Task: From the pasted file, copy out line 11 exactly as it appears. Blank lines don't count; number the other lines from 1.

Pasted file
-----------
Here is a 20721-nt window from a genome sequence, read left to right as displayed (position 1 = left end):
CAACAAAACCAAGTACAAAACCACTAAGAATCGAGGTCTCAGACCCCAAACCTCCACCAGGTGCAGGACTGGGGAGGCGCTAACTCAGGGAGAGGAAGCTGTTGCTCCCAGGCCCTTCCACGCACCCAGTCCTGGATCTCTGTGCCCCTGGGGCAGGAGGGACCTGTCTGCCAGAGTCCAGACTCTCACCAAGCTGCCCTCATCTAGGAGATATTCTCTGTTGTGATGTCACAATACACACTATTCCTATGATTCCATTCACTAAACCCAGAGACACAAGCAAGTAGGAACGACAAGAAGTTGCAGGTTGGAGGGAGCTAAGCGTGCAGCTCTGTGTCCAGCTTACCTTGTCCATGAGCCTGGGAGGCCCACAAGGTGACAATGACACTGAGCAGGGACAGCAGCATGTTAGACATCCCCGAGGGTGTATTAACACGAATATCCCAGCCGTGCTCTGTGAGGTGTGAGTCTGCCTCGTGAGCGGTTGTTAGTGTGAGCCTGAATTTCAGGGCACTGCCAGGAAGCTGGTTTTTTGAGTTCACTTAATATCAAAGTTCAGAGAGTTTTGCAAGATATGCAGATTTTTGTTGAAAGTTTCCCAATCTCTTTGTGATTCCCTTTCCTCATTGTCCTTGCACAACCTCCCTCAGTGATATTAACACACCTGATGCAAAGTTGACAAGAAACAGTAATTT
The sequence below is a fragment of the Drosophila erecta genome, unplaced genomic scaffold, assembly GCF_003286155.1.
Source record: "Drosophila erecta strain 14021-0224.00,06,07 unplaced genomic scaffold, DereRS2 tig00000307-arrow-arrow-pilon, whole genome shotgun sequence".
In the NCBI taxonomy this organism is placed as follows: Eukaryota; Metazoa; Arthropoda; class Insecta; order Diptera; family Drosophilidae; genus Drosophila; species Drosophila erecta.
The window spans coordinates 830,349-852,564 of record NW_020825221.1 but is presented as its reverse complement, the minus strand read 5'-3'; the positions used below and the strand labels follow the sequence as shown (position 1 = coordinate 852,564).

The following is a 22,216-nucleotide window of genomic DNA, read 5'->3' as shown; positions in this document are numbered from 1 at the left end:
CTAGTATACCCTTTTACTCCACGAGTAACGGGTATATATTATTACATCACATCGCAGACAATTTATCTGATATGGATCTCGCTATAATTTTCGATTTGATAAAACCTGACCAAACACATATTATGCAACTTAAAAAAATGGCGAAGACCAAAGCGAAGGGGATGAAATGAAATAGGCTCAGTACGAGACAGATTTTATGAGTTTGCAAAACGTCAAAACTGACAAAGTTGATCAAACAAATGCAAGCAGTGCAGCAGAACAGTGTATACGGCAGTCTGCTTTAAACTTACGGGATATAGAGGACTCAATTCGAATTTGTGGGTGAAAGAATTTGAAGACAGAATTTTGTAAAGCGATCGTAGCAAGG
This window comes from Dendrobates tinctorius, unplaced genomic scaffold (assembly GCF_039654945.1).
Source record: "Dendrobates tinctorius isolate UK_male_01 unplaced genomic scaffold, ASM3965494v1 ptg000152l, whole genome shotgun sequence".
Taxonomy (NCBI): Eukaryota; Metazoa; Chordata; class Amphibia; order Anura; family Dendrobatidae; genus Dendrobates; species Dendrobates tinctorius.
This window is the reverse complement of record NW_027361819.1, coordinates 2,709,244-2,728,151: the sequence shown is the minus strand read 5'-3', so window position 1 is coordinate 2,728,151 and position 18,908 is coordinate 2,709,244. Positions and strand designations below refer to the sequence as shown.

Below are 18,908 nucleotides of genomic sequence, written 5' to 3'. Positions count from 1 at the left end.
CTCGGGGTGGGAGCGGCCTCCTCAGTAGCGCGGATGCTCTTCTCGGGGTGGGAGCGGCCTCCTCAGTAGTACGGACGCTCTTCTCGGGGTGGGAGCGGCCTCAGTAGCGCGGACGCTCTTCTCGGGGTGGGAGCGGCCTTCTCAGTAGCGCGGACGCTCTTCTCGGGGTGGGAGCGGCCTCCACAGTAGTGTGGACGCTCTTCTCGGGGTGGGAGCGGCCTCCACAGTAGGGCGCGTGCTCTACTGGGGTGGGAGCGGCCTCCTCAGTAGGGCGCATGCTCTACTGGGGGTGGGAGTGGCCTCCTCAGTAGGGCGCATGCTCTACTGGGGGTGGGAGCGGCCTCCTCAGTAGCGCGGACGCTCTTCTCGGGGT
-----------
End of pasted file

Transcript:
Taxonomy (NCBI): Eukaryota; Metazoa; Chordata; class Amphibia; order Anura; family Dendrobatidae; genus Dendrobates; species Dendrobates tinctorius.